Salted Caramel Apple Pie

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Or try my deep dish apple pie!

Here is a classic lattice-topped all American apple pie bubbling with salted caramel and gooey, cinnamon apples! Recipe on sallysbakingaddiction.com

In light of Independence Day, I figured I’d make an American classic. With a modern twist, of course.

Kevin’s mom came over on Tuesday and we spent the afternoon making pie. As we waited for the pie crust to chill, I taught her how to use Pinterest. Pies & pinterest. Such is my life!

America’s birthday called for homemade apple pie this year. Who says this classic dessert staple can only be enjoyed in the Autumn months? Apple pie has been and will always be in my top 3 favorite desserts. It’s actually Kevin’s #1 dessert, so we’ll be happily eating this pie for the next few days. Content and watching fireworks.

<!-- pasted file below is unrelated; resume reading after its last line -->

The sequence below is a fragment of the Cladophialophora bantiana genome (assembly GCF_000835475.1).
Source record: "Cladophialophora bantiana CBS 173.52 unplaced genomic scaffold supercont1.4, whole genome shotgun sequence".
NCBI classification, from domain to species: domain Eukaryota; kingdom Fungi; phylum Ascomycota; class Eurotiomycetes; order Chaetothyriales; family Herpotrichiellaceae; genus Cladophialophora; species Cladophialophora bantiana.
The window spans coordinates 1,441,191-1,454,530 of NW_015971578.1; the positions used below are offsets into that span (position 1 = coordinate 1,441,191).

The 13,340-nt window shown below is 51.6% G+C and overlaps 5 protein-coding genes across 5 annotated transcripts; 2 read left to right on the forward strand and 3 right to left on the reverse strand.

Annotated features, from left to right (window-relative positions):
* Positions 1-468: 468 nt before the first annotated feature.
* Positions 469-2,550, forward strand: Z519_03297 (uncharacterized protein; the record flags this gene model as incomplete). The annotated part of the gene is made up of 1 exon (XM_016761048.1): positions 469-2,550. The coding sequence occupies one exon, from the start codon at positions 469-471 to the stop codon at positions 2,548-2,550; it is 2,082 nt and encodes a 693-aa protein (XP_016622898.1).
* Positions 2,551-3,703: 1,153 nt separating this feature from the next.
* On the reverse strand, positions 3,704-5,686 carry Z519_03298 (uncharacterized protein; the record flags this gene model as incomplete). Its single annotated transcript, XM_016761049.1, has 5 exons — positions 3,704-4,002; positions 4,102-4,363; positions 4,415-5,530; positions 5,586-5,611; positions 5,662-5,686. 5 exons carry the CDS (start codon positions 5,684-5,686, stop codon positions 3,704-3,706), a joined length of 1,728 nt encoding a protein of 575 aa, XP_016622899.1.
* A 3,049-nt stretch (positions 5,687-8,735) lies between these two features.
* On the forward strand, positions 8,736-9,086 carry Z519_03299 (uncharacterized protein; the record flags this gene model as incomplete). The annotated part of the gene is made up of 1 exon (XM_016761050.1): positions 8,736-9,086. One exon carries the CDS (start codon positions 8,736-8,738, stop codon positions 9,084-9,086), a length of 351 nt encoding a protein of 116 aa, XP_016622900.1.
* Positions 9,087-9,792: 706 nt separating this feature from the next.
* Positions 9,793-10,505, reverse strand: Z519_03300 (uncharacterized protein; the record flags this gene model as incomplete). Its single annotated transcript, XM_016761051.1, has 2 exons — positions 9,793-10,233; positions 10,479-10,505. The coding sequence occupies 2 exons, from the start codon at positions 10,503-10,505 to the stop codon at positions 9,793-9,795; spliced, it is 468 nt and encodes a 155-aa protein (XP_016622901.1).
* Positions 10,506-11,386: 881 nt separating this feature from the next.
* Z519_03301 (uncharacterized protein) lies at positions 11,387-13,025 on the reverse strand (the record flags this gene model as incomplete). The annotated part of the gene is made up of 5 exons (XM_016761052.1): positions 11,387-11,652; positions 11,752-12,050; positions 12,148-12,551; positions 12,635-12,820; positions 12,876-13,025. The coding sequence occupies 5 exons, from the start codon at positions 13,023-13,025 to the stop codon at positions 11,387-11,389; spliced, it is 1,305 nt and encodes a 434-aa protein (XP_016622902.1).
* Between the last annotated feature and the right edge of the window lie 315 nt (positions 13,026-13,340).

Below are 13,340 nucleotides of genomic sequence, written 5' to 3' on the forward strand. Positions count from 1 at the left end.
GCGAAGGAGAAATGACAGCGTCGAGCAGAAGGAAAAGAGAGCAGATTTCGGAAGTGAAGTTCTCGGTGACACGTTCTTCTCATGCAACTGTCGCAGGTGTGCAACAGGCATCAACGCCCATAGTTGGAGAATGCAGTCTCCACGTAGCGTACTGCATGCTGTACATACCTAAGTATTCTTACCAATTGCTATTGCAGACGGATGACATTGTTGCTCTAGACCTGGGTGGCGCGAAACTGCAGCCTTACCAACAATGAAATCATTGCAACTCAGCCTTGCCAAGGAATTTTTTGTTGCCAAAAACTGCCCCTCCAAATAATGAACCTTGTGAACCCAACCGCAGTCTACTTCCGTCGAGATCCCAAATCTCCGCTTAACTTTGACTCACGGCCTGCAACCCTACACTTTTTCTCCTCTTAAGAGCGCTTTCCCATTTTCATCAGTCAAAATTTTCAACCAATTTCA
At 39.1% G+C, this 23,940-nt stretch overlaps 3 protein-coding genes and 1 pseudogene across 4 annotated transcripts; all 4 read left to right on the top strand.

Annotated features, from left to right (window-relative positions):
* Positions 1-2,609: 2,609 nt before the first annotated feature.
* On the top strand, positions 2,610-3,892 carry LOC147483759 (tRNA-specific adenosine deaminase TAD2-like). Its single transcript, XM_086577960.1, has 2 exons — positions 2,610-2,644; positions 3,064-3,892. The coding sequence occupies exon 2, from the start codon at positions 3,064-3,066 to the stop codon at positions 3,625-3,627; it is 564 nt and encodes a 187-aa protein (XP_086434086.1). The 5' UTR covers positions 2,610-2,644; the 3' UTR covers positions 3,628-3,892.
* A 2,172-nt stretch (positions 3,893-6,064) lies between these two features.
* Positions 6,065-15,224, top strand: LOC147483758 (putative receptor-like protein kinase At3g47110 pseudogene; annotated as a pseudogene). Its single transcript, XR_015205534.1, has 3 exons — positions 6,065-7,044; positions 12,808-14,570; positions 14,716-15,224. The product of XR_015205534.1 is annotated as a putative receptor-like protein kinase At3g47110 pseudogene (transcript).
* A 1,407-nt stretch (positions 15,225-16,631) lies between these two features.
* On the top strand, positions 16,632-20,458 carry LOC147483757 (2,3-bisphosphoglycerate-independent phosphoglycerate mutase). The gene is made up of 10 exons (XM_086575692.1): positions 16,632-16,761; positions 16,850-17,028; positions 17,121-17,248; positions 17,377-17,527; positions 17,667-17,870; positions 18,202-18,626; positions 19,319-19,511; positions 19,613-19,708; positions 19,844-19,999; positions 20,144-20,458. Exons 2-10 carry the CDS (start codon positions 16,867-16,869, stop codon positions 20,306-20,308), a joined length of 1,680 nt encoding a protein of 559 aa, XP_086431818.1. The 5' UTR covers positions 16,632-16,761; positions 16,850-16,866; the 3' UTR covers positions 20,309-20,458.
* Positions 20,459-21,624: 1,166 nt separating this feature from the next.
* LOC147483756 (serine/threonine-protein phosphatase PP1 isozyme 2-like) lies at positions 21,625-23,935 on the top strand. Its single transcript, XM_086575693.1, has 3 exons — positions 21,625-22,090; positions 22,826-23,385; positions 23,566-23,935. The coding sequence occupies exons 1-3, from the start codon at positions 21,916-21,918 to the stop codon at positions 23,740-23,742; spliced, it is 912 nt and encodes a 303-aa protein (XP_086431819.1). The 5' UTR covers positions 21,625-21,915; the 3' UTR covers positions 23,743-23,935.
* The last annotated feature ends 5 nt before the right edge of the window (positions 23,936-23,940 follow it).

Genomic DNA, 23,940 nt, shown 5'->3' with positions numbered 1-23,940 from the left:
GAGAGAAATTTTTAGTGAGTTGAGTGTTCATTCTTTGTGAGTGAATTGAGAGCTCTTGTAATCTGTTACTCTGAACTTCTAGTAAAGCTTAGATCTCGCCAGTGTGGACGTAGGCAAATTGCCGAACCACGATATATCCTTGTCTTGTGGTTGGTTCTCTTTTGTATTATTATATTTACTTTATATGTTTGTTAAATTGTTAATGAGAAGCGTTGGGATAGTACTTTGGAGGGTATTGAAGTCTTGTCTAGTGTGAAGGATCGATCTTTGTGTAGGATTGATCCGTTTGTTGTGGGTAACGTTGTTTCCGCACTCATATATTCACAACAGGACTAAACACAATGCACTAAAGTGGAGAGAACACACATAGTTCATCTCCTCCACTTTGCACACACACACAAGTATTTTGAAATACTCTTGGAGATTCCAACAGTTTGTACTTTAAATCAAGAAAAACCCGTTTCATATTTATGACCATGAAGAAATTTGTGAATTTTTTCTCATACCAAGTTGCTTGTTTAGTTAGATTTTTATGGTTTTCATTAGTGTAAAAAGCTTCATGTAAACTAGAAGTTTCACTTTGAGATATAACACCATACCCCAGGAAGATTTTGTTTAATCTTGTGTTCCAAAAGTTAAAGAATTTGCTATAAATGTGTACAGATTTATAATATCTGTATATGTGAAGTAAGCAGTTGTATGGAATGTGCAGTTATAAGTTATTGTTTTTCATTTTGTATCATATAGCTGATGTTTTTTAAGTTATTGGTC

Warning: This post is lengthy. Lots of photos and lots of text!

Here is a classic lattice-topped all American apple pie bubbling with salted caramel and gooey, cinnamon apples! Recipe on sallysbakingaddiction.com

There are three parts to this pie. The buttery, flaky crust. The salted caramel sauce. The cinnamon-spiced apples. Let’s begin with the crust.
How to make tender, flaky pie crust. An easy recipe!

Pie crust can be tricky, but it doesn’t have to be. It’s made with a few simple ingredients. Flour, salt, cold water, and fat. You can make pie crust with shortening or with butter. Why shortening? Shortening aids in creating flakiness. Flaky, tender, melt-in-your mouth crust. Butter imparts unparalleled, impeccable flavor.  Nothing beats butter.